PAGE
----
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# Aiton Caldwell SA (WSE:AIT) Earns A Nice Return On Capital Employed

Today we are going to look at Aiton Caldwell SA (WSE:AIT) to see whether it might be an attractive investment prospect. In particular, we'll consider its Return On Capital Employed (ROCE), as that can give us insight into how profitably the company is able to employ capital in its business.

Firstly, we'll go over how we calculate ROCE. Then we'll compare its ROCE to similar companies. Then we'll determine how its current liabilities are affecting its ROCE.

### Return On Capital Employed (ROCE): What is it?

ROCE is a measure of a company's yearly pre-tax profit (its return), relative to the capital employed in the business. All else being equal, a better business will have a higher ROCE. Overall, it is a valuable metric that has its flaws. Author Edwin Whiting says to be careful when comparing the ROCE of different businesses, since 'No two businesses are exactly alike.'

### How Do You Calculate Return On Capital Employed?

The formula for calculating the return on capital employed is:

Return on Capital Employed = Earnings Before Interest and Tax (EBIT) Ã· (Total Assets - Current Liabilities)

Or for Aiton Caldwell:

0.097 = zÅ‚787k Ã· (zÅ‚11m - zÅ‚2.7m) (Based on the trailing twelve months to December 2018.)

Therefore, Aiton Caldwell has an ROCE of 9.7%.

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### Does Aiton Caldwell Have A Good ROCE?

ROCE can be useful when making comparisons, such as between similar companies. Aiton Caldwell's ROCE appears to be substantially greater than the 3.4% average in the Telecom industry. We consider this a positive sign, because it suggests it uses capital more efficiently than similar companies. Aside from the industry comparison, Aiton Caldwell's ROCE is mediocre in absolute terms, considering the risk of investing in stocks versus the safety of a bank account. It is possible that there are more rewarding investments out there.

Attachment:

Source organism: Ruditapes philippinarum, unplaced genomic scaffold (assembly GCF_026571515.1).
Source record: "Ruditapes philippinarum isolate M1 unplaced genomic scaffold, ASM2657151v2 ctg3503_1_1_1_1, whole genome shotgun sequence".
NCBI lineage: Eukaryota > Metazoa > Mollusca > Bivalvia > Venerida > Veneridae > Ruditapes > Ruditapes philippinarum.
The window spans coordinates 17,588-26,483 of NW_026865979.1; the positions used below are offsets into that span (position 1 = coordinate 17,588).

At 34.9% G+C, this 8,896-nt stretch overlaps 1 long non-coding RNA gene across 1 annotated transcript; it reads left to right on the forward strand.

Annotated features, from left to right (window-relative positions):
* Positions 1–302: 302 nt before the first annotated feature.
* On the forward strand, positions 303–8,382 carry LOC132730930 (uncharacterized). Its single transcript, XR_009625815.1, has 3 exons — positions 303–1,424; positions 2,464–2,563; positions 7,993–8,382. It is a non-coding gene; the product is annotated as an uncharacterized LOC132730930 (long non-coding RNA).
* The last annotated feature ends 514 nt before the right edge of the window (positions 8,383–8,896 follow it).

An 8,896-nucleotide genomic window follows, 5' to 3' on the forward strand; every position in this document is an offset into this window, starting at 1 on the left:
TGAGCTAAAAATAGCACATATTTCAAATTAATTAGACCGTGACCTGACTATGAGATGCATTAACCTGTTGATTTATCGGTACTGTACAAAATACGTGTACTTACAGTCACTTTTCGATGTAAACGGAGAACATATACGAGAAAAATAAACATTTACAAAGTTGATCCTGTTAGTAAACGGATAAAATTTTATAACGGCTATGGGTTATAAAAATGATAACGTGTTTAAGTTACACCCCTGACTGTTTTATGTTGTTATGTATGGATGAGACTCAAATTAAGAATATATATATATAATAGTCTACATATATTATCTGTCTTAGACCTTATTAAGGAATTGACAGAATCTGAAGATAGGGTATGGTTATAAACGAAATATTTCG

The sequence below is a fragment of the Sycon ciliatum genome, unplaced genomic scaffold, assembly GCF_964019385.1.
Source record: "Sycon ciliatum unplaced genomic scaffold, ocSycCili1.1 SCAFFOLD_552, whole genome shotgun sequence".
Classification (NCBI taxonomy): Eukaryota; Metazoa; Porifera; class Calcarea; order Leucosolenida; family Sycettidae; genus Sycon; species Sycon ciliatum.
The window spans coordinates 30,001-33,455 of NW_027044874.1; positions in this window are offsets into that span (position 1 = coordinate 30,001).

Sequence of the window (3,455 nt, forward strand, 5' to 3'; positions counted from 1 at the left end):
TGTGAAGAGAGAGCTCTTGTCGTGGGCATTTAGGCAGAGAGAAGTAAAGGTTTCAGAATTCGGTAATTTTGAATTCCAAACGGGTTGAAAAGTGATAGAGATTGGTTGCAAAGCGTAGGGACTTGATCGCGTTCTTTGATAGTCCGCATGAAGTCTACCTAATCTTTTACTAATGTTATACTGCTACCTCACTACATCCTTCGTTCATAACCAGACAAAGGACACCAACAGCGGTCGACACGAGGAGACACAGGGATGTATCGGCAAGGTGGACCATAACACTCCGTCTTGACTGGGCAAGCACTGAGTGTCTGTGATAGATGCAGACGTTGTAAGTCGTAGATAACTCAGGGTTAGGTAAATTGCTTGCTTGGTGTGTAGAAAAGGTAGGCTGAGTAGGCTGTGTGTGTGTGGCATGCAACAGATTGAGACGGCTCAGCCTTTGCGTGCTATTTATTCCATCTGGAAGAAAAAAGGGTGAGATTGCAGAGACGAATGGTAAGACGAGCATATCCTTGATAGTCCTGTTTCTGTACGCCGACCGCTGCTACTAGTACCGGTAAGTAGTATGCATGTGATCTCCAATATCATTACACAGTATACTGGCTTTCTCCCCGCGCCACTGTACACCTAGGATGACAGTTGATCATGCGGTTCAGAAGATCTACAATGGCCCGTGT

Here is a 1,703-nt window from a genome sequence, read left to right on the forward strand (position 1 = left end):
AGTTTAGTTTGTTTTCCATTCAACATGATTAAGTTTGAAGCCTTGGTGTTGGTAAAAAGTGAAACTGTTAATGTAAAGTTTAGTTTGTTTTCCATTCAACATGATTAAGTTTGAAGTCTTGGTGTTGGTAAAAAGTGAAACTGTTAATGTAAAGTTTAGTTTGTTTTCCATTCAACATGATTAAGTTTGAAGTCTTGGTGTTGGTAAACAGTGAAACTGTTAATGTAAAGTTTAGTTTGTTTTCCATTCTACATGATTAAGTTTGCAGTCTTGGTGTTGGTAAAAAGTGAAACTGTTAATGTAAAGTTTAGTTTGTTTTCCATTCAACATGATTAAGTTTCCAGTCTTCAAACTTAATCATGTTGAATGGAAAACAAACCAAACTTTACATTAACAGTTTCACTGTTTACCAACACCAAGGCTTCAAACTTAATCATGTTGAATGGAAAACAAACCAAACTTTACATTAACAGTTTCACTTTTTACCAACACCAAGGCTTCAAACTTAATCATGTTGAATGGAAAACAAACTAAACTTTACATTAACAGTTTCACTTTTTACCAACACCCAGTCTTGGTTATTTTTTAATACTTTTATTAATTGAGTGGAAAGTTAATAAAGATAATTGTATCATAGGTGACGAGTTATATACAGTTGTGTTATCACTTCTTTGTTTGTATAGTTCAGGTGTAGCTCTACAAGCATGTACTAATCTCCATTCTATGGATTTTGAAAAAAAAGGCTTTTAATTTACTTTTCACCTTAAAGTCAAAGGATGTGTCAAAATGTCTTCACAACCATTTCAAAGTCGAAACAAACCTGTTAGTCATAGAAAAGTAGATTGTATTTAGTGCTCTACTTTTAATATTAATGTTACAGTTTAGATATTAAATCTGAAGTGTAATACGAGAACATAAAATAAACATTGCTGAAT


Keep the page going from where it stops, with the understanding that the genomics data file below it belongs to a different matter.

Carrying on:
Aiton Caldwell's current ROCE of 9.7% is lower than its ROCE in the past, which was 18%, 3 years ago. Therefore we wonder if the company is facing new headwinds.

Remember that this metric is backwards looking - it shows what has happened in the past, and does not accurately predict the future. ROCE can be deceptive for cyclical businesses, as returns can look incredible in boom times, and terribly low in downturns. ROCE is, after all, simply a snap shot of a single year. How cyclical is Aiton Caldwell? You can see for yourself by looking at this free graph of past earnings, revenue and cash flow.

### Aiton Caldwell's Current Liabilities And Their Impact On Its ROCE

Current liabilities include invoices, such as supplier payments, short-term debt, or a tax bill, that need to be paid within 12 months. The ROCE equation subtracts current liabilities from capital employed, so a company with a lot of current liabilities appears to have less capital employed, and a higher ROCE than otherwise. To counteract this, we check if a company has high current liabilities, relative to its total assets.

Aiton Caldwell has total assets of zÅ‚11m and current liabilities of zÅ‚2.7m. As a result, its current liabilities are equal to approximately 25% of its total assets. This is a modest level of current liabilities, which would only have a small effect on ROCE.

### Our Take On Aiton Caldwell's ROCE

If Aiton Caldwell continues to earn an uninspiring ROCE, there may be better places to invest. But note: make sure you look for a great company, not just the first idea you come across. So take a peek at this free list of interesting companies with strong recent earnings growth (and a P/E ratio below 20).

I will like Aiton Caldwell better if I see some big insider buys. While we wait, check out this free list of growing companies with considerable, recent, insider buying.

We aim to bring you long-term focused research analysis driven by fundamental data. Note that our analysis may not factor in the latest price-sensitive company announcements or qualitative material.

If you spot an error that warrants correction, please contact the editor at editorial-team@simplywallst.com. This article by Simply Wall St is general in nature. It does not constitute a recommendation to buy or sell any stock, and does not take account of your objectives, or your financial situation. Simply Wall St has no position in the stocks mentioned. Thank you for reading.